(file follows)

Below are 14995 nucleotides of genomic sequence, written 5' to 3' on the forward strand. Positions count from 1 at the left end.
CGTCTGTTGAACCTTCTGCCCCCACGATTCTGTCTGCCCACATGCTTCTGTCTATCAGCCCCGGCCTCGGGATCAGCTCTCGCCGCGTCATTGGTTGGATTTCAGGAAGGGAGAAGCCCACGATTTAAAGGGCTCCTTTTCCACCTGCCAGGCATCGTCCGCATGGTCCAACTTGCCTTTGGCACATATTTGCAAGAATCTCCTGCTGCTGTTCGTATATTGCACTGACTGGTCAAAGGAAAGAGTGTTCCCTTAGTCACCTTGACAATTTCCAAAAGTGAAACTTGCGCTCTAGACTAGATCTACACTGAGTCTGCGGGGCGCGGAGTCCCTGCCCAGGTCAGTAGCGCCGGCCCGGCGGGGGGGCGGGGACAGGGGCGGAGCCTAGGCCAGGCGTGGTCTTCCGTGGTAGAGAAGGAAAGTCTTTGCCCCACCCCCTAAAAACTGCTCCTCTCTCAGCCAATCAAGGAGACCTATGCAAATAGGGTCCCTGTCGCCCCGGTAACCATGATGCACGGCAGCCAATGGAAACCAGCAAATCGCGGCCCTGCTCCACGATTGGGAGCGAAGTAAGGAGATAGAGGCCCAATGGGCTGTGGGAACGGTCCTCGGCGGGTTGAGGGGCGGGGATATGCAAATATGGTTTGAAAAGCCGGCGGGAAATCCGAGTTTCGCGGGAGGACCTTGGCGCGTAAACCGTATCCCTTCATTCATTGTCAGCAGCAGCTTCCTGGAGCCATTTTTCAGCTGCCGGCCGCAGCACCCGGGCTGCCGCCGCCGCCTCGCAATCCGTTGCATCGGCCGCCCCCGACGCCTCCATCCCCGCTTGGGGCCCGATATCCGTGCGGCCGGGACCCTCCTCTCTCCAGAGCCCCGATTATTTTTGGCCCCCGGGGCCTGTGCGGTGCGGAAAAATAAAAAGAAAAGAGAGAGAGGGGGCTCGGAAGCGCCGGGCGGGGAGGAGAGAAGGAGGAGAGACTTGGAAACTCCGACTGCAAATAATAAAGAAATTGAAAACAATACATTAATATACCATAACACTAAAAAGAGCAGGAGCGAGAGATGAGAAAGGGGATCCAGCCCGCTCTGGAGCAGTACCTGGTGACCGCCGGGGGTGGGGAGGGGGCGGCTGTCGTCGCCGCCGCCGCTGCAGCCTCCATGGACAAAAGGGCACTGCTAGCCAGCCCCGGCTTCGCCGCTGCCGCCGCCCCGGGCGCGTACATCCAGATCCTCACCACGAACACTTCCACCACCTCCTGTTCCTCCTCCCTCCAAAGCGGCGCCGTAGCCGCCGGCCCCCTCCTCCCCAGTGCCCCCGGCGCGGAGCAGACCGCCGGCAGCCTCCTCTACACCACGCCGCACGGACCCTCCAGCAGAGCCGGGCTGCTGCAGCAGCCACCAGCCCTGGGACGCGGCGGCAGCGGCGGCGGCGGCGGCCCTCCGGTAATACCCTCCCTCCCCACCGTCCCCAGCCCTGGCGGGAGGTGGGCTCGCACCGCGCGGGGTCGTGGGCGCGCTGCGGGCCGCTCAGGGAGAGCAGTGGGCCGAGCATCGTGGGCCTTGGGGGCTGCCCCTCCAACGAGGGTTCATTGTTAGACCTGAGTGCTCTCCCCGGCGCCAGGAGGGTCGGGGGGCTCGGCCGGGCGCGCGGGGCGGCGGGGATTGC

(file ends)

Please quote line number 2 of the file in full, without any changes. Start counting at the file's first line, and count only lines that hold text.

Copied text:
CGTCTGTTGAACCTTCTGCCCCCACGATTCTGTCTGCCCACATGCTTCTGTCTATCAGCCCCGGCCTCGGGATCAGCTCTCGCCGCGTCATTGGTTGGATTTCAGGAAGGGAGAAGCCCACGATTTAAAGGGCTCCTTTTCCACCTGCCAGGCATCGTCCGCATGGTCCAACTTGCCTTTGGCACATATTTGCAAGAATCTCCTGCTGCTGTTCGTATATTGCACTGACTGGTCAAAGGAAAGAGTGTTCCCTTAGTCACCTTGACAATTTCCAAAAGTGAAACTTGCGCTCTAGACTAGATCTACACTGAGTCTGCGGGGCGCGGAGTCCCTGCCCAGGTCAGTAGCGCCGGCCCGGCGGGGGGGCGGGGACAGGGGCGGAGCCTAGGCCAGGCGTGGTCTTCCGTGGTAGAGAAGGAAAGTCTTTGCCCCACCCCCTAAAAACTGCTCCTCTCTCAGCCAATCAAGGAGACCTATGCAAATAGGGTCCCTGTCGCCCCGGTAACCATGATGCACGGCAGCCAATGGAAACCAGCAAATCGCGGCCCTGCTCCACGATTGGGAGCGAAGTAAGGAGATAGAGGCCCAATGGGCTGTGGGAACGGTCCTCGGCGGGTTGAGGGGCGGGGATATGCAAATATGGTTTGAAAAGCCGGCGGGAAATCCGAGTTTCGCGGGAGGACCTTGGCGCGTAAACCGTATCCCTTCATTCATTGTCAGCAGCAGCTTCCTGGAGCCATTTTTCAGCTGCCGGCCGCAGCACCCGGGCTGCCGCCGCCGCCTCGCAATCCGTTGCATCGGCCGCCCCCGACGCCTCCATCCCCGCTTGGGGCCCGATATCCGTGCGGCCGGGACCCTCCTCTCTCCAGAGCCCCGATTATTTTTGGCCCCCGGGGCCTGTGCGGTGCGGAAAAATAAAAAGAAAAGAGAGAGAGGGGGCTCGGAAGCGCCGGGCGGGGAGGAGAGAAGGAGGAGAGACTTGGAAACTCCGACTGCAAATAATAAAGAAATTGAAAACAATACATTAATATACCATAACACTAAAAAGAGCAGGAGCGAGAGATGAGAAAGGGGATCCAGCCCGCTCTGGAGCAGTACCTGGTGACCGCCGGGGGTGGGGAGGGGGCGGCTGTCGTCGCCGCCGCCGCTGCAGCCTCCATGGACAAAAGGGCACTGCTAGCCAGCCCCGGCTTCGCCGCTGCCGCCGCCCCGGGCGCGTACATCCAGATCCTCACCACGAACACTTCCACCACCTCCTGTTCCTCCTCCCTCCAAAGCGGCGCCGTAGCCGCCGGCCCCCTCCTCCCCAGTGCCCCCGGCGCGGAGCAGACCGCCGGCAGCCTCCTCTACACCACGCCGCACGGACCCTCCAGCAGAGCCGGGCTGCTGCAGCAGCCACCAGCCCTGGGACGCGGCGGCAGCGGCGGCGGCGGCGGCCCTCCGGTAATACCCTCCCTCCCCACCGTCCCCAGCCCTGGCGGGAGGTGGGCTCGCACCGCGCGGGGTCGTGGGCGCGCTGCGGGCCGCTCAGGGAGAGCAGTGGGCCGAGCATCGTGGGCCTTGGGGGCTGCCCCTCCAACGAGGGTTCATTGTTAGACCTGAGTGCTCTCCCCGGCGCCAGGAGGGTCGGGGGGCTCGGCCGGGCGCGCGGGGCGGCGGGGATTGC